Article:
• rhetoric;
  • interpretation;
  • situation;
  • strategy;
  • J. F. Kennedy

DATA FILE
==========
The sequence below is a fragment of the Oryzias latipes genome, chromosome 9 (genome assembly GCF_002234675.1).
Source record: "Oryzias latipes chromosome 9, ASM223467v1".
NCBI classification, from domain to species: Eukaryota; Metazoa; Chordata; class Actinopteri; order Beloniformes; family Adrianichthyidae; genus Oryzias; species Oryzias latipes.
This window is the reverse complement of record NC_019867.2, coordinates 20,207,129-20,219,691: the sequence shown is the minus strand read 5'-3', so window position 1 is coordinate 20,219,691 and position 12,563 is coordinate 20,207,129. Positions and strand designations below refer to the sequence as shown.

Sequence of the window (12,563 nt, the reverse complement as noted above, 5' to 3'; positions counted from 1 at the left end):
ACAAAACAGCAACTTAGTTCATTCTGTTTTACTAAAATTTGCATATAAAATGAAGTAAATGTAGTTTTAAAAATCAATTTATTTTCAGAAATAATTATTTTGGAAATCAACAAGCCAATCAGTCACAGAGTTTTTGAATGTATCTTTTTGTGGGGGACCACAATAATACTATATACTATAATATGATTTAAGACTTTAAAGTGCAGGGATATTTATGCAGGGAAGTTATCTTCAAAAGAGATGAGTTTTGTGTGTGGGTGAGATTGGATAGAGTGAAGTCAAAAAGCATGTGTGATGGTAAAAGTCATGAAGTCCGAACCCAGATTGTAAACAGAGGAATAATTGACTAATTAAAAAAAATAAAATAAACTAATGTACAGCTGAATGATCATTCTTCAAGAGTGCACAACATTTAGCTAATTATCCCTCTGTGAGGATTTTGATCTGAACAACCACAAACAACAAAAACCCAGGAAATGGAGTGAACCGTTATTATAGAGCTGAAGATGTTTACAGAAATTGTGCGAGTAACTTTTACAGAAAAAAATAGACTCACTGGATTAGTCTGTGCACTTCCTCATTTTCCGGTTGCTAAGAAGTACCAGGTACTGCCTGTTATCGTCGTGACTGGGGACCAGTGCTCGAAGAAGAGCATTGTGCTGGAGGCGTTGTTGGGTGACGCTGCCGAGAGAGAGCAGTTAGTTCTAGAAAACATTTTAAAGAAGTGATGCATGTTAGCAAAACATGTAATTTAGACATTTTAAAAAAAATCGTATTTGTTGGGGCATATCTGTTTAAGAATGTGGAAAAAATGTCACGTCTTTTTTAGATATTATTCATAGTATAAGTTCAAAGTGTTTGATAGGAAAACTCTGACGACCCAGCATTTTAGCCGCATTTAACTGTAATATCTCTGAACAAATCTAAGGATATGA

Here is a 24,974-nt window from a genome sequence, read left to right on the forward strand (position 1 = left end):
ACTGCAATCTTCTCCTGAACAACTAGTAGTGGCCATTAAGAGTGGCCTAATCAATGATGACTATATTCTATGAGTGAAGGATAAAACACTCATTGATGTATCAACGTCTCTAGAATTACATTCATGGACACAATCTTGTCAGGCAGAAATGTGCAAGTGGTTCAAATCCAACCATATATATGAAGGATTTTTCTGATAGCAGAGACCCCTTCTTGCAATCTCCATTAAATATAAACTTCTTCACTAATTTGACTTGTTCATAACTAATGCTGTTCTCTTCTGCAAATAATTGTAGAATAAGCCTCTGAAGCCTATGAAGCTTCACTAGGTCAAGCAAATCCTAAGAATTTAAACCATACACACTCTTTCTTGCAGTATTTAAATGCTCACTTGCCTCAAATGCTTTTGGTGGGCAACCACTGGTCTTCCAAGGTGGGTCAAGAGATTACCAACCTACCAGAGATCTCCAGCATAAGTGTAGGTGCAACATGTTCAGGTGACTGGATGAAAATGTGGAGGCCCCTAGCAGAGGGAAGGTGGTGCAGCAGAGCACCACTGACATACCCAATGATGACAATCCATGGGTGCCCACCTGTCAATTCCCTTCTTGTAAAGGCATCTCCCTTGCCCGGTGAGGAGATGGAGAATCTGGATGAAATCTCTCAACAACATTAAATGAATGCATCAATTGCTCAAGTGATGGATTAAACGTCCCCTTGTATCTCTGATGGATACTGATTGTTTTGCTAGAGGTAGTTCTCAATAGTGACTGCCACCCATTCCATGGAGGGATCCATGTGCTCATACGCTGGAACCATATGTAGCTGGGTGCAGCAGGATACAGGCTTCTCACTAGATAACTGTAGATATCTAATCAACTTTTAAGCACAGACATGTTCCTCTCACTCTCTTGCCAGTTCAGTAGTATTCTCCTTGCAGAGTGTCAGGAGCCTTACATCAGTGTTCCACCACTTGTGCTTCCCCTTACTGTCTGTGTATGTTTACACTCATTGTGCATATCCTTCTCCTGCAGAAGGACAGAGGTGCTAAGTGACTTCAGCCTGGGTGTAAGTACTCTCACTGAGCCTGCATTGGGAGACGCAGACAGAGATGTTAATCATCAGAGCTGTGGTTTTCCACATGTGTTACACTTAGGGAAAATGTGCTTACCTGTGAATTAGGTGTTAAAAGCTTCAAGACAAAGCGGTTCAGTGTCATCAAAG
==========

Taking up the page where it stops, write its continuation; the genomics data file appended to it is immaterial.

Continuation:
Ideas are increasingly acknowledged as factors in explaining political behaviour. But often they are treated as inert resources rather than dynamic instances of action in themselves. The latter, I propose, requires reflection on the character of speech – as the medium of ideas – in responding to and refiguring a prevailing situation. I undertake such reflection by setting out a rhetorical approach to political strategy. Building upon ‘interpretive’ advances in political science I shift the focus from stable cognitive frames to the dynamics of argumentation where ideas work expressively. I then explore the rhetorical aspect of strategising with attention to the way speech serves to orient audiences by creatively re-appropriating a situation. That approach is shown to be consistent with a ‘dialectical’ political sociology that emphasises the interaction of structure and agency. Finally, I sketch a method for undertaking rhetorical analysis and indicate how it might be applied to a concrete example.